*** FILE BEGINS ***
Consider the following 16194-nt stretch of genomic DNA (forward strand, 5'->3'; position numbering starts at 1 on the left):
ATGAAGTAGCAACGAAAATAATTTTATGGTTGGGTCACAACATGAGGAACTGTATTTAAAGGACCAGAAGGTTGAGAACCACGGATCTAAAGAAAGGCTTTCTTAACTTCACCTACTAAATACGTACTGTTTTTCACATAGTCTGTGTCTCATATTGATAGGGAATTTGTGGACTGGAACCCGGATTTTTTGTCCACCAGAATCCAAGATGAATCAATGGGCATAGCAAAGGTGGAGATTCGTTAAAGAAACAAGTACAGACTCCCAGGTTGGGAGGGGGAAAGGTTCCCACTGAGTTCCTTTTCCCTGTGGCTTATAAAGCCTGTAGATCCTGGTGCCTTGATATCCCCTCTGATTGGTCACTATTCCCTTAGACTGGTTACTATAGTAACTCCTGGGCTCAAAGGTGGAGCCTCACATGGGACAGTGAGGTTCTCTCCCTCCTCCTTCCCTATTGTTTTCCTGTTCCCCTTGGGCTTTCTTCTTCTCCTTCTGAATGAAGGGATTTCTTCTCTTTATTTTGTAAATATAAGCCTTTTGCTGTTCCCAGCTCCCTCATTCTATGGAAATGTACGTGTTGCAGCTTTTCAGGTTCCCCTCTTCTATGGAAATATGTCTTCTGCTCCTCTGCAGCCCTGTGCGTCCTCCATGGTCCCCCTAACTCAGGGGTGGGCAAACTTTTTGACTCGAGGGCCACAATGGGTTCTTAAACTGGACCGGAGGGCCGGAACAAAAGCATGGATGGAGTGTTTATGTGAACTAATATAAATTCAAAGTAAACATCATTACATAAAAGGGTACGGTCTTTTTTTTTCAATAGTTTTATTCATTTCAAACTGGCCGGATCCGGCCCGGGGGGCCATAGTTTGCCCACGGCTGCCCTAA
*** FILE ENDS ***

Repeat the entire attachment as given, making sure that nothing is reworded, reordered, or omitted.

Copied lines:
Consider the following 16194-nt stretch of genomic DNA (forward strand, 5'->3'; position numbering starts at 1 on the left):
ATGAAGTAGCAACGAAAATAATTTTATGGTTGGGTCACAACATGAGGAACTGTATTTAAAGGACCAGAAGGTTGAGAACCACGGATCTAAAGAAAGGCTTTCTTAACTTCACCTACTAAATACGTACTGTTTTTCACATAGTCTGTGTCTCATATTGATAGGGAATTTGTGGACTGGAACCCGGATTTTTTGTCCACCAGAATCCAAGATGAATCAATGGGCATAGCAAAGGTGGAGATTCGTTAAAGAAACAAGTACAGACTCCCAGGTTGGGAGGGGGAAAGGTTCCCACTGAGTTCCTTTTCCCTGTGGCTTATAAAGCCTGTAGATCCTGGTGCCTTGATATCCCCTCTGATTGGTCACTATTCCCTTAGACTGGTTACTATAGTAACTCCTGGGCTCAAAGGTGGAGCCTCACATGGGACAGTGAGGTTCTCTCCCTCCTCCTTCCCTATTGTTTTCCTGTTCCCCTTGGGCTTTCTTCTTCTCCTTCTGAATGAAGGGATTTCTTCTCTTTATTTTGTAAATATAAGCCTTTTGCTGTTCCCAGCTCCCTCATTCTATGGAAATGTACGTGTTGCAGCTTTTCAGGTTCCCCTCTTCTATGGAAATATGTCTTCTGCTCCTCTGCAGCCCTGTGCGTCCTCCATGGTCCCCCTAACTCAGGGGTGGGCAAACTTTTTGACTCGAGGGCCACAATGGGTTCTTAAACTGGACCGGAGGGCCGGAACAAAAGCATGGATGGAGTGTTTATGTGAACTAATATAAATTCAAAGTAAACATCATTACATAAAAGGGTACGGTCTTTTTTTTTCAATAGTTTTATTCATTTCAAACTGGCCGGATCCGGCCCGGGGGGCCATAGTTTGCCCACGGCTGCCCTAA